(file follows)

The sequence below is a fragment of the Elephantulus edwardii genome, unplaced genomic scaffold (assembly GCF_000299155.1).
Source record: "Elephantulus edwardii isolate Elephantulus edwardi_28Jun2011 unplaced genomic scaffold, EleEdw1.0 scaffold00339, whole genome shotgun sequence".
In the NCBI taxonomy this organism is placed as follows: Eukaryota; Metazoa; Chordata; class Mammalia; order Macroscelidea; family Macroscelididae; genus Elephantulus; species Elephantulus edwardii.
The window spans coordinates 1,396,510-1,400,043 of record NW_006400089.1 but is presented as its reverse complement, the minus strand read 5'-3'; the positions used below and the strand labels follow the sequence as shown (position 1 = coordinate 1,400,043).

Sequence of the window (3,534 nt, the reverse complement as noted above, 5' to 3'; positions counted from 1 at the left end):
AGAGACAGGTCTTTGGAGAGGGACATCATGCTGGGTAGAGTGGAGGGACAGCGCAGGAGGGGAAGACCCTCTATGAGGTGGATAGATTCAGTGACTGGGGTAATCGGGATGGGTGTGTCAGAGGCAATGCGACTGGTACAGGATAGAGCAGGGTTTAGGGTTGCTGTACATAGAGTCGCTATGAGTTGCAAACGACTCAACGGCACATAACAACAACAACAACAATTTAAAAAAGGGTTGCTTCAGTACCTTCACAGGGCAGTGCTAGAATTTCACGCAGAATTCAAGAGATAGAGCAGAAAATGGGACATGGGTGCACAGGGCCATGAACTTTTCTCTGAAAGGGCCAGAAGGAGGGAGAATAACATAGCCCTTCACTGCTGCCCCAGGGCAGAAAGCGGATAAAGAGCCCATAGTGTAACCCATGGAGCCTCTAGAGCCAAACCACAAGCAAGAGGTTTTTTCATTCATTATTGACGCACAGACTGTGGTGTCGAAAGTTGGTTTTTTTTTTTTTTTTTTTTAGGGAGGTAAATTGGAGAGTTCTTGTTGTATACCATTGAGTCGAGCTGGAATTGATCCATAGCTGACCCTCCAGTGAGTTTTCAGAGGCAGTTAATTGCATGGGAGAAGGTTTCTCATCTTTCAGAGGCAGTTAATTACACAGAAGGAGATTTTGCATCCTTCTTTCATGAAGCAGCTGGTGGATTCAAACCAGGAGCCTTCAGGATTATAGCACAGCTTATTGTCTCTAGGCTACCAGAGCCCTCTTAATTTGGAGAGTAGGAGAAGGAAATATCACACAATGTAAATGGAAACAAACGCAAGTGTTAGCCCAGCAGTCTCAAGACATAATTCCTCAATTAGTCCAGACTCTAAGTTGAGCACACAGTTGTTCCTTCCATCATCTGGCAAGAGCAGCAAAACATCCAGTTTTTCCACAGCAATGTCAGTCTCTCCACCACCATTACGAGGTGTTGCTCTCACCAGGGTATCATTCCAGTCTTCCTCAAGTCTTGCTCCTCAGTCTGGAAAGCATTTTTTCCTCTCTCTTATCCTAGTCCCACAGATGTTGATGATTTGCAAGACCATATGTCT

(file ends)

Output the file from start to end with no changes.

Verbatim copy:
The sequence below is a fragment of the Elephantulus edwardii genome, unplaced genomic scaffold (assembly GCF_000299155.1).
Source record: "Elephantulus edwardii isolate Elephantulus edwardi_28Jun2011 unplaced genomic scaffold, EleEdw1.0 scaffold00339, whole genome shotgun sequence".
In the NCBI taxonomy this organism is placed as follows: Eukaryota; Metazoa; Chordata; class Mammalia; order Macroscelidea; family Macroscelididae; genus Elephantulus; species Elephantulus edwardii.
The window spans coordinates 1,396,510-1,400,043 of record NW_006400089.1 but is presented as its reverse complement, the minus strand read 5'-3'; the positions used below and the strand labels follow the sequence as shown (position 1 = coordinate 1,400,043).

Sequence of the window (3,534 nt, the reverse complement as noted above, 5' to 3'; positions counted from 1 at the left end):
AGAGACAGGTCTTTGGAGAGGGACATCATGCTGGGTAGAGTGGAGGGACAGCGCAGGAGGGGAAGACCCTCTATGAGGTGGATAGATTCAGTGACTGGGGTAATCGGGATGGGTGTGTCAGAGGCAATGCGACTGGTACAGGATAGAGCAGGGTTTAGGGTTGCTGTACATAGAGTCGCTATGAGTTGCAAACGACTCAACGGCACATAACAACAACAACAACAATTTAAAAAAGGGTTGCTTCAGTACCTTCACAGGGCAGTGCTAGAATTTCACGCAGAATTCAAGAGATAGAGCAGAAAATGGGACATGGGTGCACAGGGCCATGAACTTTTCTCTGAAAGGGCCAGAAGGAGGGAGAATAACATAGCCCTTCACTGCTGCCCCAGGGCAGAAAGCGGATAAAGAGCCCATAGTGTAACCCATGGAGCCTCTAGAGCCAAACCACAAGCAAGAGGTTTTTTCATTCATTATTGACGCACAGACTGTGGTGTCGAAAGTTGGTTTTTTTTTTTTTTTTTTTTAGGGAGGTAAATTGGAGAGTTCTTGTTGTATACCATTGAGTCGAGCTGGAATTGATCCATAGCTGACCCTCCAGTGAGTTTTCAGAGGCAGTTAATTGCATGGGAGAAGGTTTCTCATCTTTCAGAGGCAGTTAATTACACAGAAGGAGATTTTGCATCCTTCTTTCATGAAGCAGCTGGTGGATTCAAACCAGGAGCCTTCAGGATTATAGCACAGCTTATTGTCTCTAGGCTACCAGAGCCCTCTTAATTTGGAGAGTAGGAGAAGGAAATATCACACAATGTAAATGGAAACAAACGCAAGTGTTAGCCCAGCAGTCTCAAGACATAATTCCTCAATTAGTCCAGACTCTAAGTTGAGCACACAGTTGTTCCTTCCATCATCTGGCAAGAGCAGCAAAACATCCAGTTTTTCCACAGCAATGTCAGTCTCTCCACCACCATTACGAGGTGTTGCTCTCACCAGGGTATCATTCCAGTCTTCCTCAAGTCTTGCTCCTCAGTCTGGAAAGCATTTTTTCCTCTCTCTTATCCTAGTCCCACAGATGTTGATGATTTGCAAGACCATATGTCT